POINSETTIAS: THE CHRISTMAS FLOWER



                                                           by Helen Gordon , Kitchener Master Gardener


           Of all the potted plants sold at Christmastime the most popular is the poinsettia. More than 65 million are sold every year in the United States alone.  But do you know their origin? Poinsettias (euphorbia pulcherrima) are native to Mexico and Central America where they grow wild as a bush up to 3 metres high.  The Aztecs knew these plants as cuetlaxochi and considered them a symbol of purity. They used the milky sap to treat fever and the red bracts for dye.

                                  








In the 17th century Franciscan monks chose them for their Nativity procession because their bright colour in the winter months. A legend sprang up: a young girl, Pepita, was walking to mass on Christmas Eve unable to afford a gift for the Christ Child. Her cousin, Pedro, comforted her saying that any gift given in love would be acceptable in His eyes. She gathered some leaves from a straggly bush and humbly set them down. At that moment the leaves turned brilliant red and from that time on poinsettias have had red bracts. The flower became known as “Flor de Nochebuena”, or “Flower of the Holy Night”.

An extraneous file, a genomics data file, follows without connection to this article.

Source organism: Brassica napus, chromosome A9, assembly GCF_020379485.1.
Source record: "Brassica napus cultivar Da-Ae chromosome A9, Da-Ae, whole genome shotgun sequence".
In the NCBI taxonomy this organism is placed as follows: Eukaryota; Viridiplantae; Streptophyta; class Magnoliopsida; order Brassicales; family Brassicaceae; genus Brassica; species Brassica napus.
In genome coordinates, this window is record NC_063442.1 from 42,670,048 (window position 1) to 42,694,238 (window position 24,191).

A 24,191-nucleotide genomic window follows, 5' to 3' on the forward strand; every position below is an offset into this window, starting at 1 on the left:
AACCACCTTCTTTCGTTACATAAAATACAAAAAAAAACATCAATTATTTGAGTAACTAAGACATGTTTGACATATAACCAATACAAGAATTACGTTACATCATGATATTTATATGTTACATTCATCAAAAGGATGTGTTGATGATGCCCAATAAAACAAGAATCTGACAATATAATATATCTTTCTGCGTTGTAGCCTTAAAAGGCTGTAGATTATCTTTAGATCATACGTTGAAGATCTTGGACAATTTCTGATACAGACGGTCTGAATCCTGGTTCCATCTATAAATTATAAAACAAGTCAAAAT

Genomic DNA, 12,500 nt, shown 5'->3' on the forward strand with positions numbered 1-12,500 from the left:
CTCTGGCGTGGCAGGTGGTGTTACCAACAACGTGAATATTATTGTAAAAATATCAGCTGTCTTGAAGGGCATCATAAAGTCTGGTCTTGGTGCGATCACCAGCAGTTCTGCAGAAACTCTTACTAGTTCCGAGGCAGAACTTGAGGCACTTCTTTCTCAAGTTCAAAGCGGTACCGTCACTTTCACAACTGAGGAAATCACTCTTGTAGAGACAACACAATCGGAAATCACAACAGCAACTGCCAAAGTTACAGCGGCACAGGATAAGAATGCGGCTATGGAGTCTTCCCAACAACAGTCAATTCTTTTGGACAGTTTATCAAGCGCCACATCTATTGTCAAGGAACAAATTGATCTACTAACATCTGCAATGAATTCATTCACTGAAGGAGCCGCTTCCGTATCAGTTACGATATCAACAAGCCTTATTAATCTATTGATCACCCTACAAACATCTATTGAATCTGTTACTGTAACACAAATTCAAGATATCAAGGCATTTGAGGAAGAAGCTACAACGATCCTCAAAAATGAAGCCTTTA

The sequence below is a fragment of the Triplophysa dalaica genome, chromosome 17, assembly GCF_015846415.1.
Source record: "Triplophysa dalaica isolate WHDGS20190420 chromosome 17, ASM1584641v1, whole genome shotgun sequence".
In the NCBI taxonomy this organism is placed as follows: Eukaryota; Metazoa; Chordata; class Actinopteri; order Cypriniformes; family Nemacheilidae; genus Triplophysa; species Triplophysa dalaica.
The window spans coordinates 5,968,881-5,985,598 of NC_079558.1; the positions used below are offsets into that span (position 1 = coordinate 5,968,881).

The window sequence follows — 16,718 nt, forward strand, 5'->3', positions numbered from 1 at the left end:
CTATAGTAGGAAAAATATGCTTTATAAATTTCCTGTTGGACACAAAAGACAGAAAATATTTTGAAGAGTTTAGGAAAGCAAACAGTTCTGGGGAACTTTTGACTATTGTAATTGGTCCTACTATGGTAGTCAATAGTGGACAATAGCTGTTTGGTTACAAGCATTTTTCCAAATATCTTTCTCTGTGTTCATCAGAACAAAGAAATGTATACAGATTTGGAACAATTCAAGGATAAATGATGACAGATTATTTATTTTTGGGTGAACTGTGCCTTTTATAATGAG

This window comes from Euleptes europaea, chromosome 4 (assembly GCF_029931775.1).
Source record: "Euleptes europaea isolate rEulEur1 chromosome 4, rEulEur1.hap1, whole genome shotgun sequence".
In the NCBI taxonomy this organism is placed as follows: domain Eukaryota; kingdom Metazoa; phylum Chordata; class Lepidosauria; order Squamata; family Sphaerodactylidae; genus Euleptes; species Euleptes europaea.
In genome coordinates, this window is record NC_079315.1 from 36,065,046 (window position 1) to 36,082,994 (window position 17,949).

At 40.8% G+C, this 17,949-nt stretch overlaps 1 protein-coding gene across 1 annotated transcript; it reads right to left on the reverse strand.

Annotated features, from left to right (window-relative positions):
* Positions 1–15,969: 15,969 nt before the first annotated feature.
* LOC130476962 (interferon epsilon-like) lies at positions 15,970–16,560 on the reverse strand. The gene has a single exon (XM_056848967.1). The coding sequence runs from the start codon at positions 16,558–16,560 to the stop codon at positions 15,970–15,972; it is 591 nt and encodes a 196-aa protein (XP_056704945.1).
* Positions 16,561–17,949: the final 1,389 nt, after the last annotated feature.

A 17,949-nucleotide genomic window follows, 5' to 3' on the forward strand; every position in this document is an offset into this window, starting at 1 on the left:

The bushes caught the eye of Joel R. Poinsettia, the first American ambassador to Mexico , 1825 to 1829.  Poinsettia, a scientist and botanist, sent some plants home to South Carolina, thus introducing them into the States and giving them their name. He propagated them for his personal collection and started giving them to friends and to botanical gardens. Soon, the cut flowers appeared for Christmas sale in Philadelphia and New York. 
                 

            The modern era of poinsettia culture began in 1923 when the “Oak Leaf” cultivar was introduced. This was the first cultivar to retain leaves on the flower stem. Wild plants bloom on leggy naked stems. In 1930 pink, white and variegated cultivars appeared as well as double varieties.


Until 1950 the flowers were sold as cut flowers or grown as shrubs. Since 1960 the many new cultivars have adapted the plant to growth in pots indoors. To-day their bright bracts say Christmas and light up the dark December days.
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